A wetland is defined as a lowland area saturated by surface or ground water at a frequency and duration sufficient to support hydrophytic (water loving) vegetation. There are many different types of wetlands such as peat bogs, fens, wet prairies or meadows, marshes, swamps, floodplain forests, and vernal pools.
Three factors are typically used to classify an area as a wetland.
All wetlands have:
hydrology (the presence of water either above the soil surface or within the soil, near the surface)
hydric soils (soils where oxygen is or was limited by the presence of water for long periods of time)
vegetation (plant species that require saturated soils to survive and tolerate prolonged wet soil conditions)
Wetlands provide a variety of functions and values. One of the greatest economic benefits provided is flood control. Wetlands store excess water and the thick vegetation slows down floodwaters, reducing downstream flooding. Wetlands also provide water quality benefits; they filter sediments and nutrients from surface water. They also provide a variety of products for human use and offer many opportunities for recreation.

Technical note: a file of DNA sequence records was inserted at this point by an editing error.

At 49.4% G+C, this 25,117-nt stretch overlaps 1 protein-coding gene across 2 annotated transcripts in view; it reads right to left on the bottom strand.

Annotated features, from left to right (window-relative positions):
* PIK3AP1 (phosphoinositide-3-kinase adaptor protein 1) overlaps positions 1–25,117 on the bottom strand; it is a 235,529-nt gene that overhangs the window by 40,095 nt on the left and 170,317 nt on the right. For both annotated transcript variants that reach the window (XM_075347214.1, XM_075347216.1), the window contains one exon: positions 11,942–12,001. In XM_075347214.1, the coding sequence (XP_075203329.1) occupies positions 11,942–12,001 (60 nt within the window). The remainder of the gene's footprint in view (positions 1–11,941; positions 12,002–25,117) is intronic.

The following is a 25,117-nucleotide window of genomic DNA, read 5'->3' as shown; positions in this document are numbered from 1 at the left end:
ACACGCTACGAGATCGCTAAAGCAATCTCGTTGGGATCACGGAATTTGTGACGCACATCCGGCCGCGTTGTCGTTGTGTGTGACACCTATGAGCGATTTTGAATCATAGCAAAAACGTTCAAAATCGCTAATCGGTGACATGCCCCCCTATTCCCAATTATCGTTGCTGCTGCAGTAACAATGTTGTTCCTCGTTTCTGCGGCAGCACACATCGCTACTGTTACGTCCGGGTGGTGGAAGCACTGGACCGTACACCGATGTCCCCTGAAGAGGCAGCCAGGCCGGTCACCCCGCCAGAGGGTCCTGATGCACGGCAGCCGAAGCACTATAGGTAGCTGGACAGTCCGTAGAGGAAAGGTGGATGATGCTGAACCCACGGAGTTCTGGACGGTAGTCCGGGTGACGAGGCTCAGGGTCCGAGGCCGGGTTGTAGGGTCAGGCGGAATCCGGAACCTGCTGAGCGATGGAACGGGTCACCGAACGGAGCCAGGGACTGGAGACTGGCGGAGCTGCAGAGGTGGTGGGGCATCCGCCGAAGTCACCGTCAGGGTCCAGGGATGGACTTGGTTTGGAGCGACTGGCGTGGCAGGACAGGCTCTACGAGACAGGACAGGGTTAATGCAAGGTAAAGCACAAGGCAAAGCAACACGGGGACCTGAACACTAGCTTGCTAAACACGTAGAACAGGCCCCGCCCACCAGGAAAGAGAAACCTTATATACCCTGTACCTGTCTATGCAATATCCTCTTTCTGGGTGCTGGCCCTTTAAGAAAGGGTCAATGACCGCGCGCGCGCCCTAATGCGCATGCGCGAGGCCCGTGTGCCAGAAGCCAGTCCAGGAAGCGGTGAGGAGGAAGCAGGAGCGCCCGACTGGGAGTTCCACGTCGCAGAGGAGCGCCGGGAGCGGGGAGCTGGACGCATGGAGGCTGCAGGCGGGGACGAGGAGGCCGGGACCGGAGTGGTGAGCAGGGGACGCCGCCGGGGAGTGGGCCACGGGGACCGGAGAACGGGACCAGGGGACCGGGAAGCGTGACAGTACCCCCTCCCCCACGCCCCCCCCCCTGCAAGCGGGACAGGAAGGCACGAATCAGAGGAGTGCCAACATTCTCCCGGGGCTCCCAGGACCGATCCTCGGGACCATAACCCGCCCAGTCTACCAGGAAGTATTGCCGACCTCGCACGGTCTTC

There are four basic types of wetlands projects: restoration, enhancement, creation, and construction. Restoration involves rehabilitating converted wetlands, enhancement improves a slightly degraded wetland or manages an existing wetland to serve a special function, creation is the establishment of a wetland in a historically upland area, and construction is the building of a wetland to treat nonpoint and point sources of water pollution.
Below is a list of links to information on wetlands construction, recognition, value, and regulations.
Living in Harmony with Wetlands
Ohio EPA Wetlands Information
Ohio Wetland Facts (Small Wetlands)
US Army Corps of Engineers Buffalo District
US Army Corps of Engineers Huntington District
USEPA Wetland Website
USGS Midwest Wetland Flora
Volunteer Wetland Monitoring Resource Guide
Wetland Values and Trends
National Wetlands Research Center